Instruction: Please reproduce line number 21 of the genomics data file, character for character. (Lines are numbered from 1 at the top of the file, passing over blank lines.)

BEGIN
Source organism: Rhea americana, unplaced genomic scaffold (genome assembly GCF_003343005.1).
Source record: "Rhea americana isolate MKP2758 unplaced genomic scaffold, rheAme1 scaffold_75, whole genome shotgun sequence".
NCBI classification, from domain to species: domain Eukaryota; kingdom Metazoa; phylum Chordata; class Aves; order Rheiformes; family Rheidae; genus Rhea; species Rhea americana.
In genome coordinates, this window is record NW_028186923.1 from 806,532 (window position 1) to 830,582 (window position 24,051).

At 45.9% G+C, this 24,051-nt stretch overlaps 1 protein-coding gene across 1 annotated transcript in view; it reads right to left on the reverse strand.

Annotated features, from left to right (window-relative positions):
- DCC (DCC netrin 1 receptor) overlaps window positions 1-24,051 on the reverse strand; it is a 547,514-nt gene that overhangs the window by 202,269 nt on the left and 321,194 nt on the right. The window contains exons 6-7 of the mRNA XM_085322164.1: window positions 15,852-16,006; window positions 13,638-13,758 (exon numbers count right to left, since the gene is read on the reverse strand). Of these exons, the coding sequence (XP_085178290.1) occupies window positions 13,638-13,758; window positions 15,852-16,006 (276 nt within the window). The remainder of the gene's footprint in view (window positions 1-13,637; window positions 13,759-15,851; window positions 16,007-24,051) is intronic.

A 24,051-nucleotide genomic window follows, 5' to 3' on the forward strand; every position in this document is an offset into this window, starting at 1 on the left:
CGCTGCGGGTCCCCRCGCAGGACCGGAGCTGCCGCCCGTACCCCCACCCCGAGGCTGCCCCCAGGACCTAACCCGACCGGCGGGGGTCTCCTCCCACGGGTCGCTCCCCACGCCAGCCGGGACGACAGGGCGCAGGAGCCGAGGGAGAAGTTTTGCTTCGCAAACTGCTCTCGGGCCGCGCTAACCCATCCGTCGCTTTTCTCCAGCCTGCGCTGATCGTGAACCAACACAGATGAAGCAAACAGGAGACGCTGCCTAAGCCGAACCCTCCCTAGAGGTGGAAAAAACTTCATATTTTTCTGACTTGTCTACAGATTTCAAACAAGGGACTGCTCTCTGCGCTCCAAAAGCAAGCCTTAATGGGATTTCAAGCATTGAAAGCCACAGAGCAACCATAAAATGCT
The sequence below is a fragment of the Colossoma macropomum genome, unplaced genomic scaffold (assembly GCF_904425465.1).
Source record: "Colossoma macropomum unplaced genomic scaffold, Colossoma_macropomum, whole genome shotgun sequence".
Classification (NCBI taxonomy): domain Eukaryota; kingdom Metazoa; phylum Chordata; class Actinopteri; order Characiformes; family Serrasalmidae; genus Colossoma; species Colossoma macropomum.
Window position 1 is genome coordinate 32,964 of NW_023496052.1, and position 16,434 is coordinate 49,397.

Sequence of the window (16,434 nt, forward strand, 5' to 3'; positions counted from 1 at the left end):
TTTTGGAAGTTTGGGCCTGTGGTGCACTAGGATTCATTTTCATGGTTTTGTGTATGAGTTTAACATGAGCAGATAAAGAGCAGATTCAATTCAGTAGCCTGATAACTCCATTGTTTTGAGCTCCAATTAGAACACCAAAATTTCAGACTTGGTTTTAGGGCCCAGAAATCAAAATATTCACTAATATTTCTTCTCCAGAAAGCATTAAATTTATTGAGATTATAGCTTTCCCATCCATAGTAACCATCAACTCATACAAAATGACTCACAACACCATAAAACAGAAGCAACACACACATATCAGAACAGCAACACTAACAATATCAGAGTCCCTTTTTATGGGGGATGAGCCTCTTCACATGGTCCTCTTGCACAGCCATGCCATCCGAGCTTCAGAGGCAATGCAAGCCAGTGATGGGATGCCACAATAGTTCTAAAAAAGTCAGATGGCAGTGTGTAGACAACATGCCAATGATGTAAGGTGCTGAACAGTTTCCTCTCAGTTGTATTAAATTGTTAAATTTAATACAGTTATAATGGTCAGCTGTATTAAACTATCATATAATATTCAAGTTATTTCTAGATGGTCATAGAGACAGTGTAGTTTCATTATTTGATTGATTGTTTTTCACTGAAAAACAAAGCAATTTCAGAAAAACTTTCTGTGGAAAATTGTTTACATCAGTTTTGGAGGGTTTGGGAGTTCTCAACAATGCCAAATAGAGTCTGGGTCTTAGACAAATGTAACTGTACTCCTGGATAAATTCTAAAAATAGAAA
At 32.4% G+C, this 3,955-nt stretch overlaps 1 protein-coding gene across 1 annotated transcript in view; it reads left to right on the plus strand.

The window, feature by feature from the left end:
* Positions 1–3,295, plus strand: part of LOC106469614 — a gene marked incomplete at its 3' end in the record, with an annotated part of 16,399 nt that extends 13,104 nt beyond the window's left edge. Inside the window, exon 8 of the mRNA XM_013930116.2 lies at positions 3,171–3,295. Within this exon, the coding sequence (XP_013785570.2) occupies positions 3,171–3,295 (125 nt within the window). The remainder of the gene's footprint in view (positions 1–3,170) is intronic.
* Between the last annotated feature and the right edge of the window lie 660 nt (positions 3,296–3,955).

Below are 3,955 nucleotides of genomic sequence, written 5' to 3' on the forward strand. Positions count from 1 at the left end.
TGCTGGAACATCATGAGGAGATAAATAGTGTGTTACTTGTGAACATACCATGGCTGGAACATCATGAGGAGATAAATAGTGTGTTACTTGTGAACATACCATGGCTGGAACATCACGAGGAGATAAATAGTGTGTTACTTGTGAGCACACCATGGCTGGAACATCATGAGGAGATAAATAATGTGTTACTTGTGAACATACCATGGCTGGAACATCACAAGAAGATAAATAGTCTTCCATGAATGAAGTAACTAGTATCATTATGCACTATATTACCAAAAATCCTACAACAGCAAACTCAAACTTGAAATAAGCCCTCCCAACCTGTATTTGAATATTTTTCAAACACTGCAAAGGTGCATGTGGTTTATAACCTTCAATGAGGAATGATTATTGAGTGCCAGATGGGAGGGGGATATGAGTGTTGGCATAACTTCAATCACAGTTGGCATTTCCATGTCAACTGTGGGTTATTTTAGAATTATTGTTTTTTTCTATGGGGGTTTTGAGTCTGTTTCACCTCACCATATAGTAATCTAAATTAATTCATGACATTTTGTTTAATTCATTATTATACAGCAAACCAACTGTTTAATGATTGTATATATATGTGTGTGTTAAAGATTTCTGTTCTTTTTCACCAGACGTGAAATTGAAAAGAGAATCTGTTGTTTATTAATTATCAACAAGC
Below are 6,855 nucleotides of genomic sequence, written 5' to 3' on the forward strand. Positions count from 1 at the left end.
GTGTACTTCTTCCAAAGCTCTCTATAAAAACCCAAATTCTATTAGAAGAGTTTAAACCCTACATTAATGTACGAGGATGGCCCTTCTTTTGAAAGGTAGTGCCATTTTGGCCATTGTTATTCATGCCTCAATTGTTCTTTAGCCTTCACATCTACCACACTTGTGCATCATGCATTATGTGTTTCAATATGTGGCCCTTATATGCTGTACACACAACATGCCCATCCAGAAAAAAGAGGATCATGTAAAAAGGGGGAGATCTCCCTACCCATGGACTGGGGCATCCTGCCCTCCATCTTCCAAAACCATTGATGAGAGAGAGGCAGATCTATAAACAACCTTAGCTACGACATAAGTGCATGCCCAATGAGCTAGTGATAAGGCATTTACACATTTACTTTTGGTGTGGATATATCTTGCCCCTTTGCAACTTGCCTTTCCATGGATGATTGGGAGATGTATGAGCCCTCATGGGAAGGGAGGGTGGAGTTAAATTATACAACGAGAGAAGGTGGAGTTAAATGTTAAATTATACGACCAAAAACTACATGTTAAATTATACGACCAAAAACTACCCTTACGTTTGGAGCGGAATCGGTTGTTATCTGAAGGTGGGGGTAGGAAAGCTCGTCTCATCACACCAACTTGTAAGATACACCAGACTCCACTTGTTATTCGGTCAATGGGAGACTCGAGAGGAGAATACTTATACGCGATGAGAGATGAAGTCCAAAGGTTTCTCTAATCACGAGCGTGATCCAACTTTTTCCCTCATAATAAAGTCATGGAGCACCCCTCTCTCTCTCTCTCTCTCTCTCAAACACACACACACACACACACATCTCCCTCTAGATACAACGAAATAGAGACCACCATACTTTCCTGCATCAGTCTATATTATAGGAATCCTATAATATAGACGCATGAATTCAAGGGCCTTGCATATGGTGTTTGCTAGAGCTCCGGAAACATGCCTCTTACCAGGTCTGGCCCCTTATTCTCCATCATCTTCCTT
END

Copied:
TGCTGGAACATCATGAGGAGATAAATAGTGTGTTACTTGTGAACATACCATGGCTGGAACATCATGAGGAGATAAATAGTGTGTTACTTGTGAACATACCATGGCTGGAACATCACGAGGAGATAAATAGTGTGTTACTTGTGAGCACACCATGGCTGGAACATCATGAGGAGATAAATAATGTGTTACTTGTGAACATACCATGGCTGGAACATCACAAGAAGATAAATAGTCTTCCATGAATGAAGTAACTAGTATCATTATGCACTATATTACCAAAAATCCTACAACAGCAAACTCAAACTTGAAATAAGCCCTCCCAACCTGTATTTGAATATTTTTCAAACACTGCAAAGGTGCATGTGGTTTATAACCTTCAATGAGGAATGATTATTGAGTGCCAGATGGGAGGGGGATATGAGTGTTGGCATAACTTCAATCACAGTTGGCATTTCCATGTCAACTGTGGGTTATTTTAGAATTATTGTTTTTTTCTATGGGGGTTTTGAGTCTGTTTCACCTCACCATATAGTAATCTAAATTAATTCATGACATTTTGTTTAATTCATTATTATACAGCAAACCAACTGTTTAATGATTGTATATATATGTGTGTGTTAAAGATTTCTGTTCTTTTTCACCAGACGTGAAATTGAAAAGAGAATCTGTTGTTTATTAATTATCAACAAGC